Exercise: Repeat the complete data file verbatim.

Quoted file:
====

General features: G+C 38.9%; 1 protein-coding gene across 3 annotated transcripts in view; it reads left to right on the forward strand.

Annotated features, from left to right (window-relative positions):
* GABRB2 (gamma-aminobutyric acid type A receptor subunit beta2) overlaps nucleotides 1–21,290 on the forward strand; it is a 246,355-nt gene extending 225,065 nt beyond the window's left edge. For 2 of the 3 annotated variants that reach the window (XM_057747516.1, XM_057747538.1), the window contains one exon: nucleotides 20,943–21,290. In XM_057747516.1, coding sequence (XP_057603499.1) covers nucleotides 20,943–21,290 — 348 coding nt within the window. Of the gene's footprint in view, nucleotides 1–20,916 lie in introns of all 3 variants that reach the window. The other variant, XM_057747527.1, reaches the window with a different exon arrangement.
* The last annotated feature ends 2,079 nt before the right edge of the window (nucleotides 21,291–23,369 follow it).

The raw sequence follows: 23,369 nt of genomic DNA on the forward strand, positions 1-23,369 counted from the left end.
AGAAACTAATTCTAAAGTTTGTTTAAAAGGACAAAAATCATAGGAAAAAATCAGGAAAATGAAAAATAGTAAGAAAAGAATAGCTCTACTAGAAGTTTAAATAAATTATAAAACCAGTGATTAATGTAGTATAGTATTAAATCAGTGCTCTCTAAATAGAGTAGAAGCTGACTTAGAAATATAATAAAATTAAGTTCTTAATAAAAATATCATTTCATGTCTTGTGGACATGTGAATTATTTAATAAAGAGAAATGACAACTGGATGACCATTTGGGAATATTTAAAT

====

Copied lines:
General features: G+C 38.9%; 1 protein-coding gene across 3 annotated transcripts in view; it reads left to right on the forward strand.

Annotated features, from left to right (window-relative positions):
* GABRB2 (gamma-aminobutyric acid type A receptor subunit beta2) overlaps nucleotides 1–21,290 on the forward strand; it is a 246,355-nt gene extending 225,065 nt beyond the window's left edge. For 2 of the 3 annotated variants that reach the window (XM_057747516.1, XM_057747538.1), the window contains one exon: nucleotides 20,943–21,290. In XM_057747516.1, coding sequence (XP_057603499.1) covers nucleotides 20,943–21,290 — 348 coding nt within the window. Of the gene's footprint in view, nucleotides 1–20,916 lie in introns of all 3 variants that reach the window. The other variant, XM_057747527.1, reaches the window with a different exon arrangement.
* The last annotated feature ends 2,079 nt before the right edge of the window (nucleotides 21,291–23,369 follow it).

The raw sequence follows: 23,369 nt of genomic DNA on the forward strand, positions 1-23,369 counted from the left end.
AGAAACTAATTCTAAAGTTTGTTTAAAAGGACAAAAATCATAGGAAAAAATCAGGAAAATGAAAAATAGTAAGAAAAGAATAGCTCTACTAGAAGTTTAAATAAATTATAAAACCAGTGATTAATGTAGTATAGTATTAAATCAGTGCTCTCTAAATAGAGTAGAAGCTGACTTAGAAATATAATAAAATTAAGTTCTTAATAAAAATATCATTTCATGTCTTGTGGACATGTGAATTATTTAATAAAGAGAAATGACAACTGGATGACCATTTGGGAATATTTAAAT